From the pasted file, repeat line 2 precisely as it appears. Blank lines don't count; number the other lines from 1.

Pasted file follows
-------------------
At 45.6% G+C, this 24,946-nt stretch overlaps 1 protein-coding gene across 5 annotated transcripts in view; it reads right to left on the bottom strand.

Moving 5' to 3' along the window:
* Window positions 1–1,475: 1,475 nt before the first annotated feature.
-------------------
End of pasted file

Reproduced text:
Moving 5' to 3' along the window: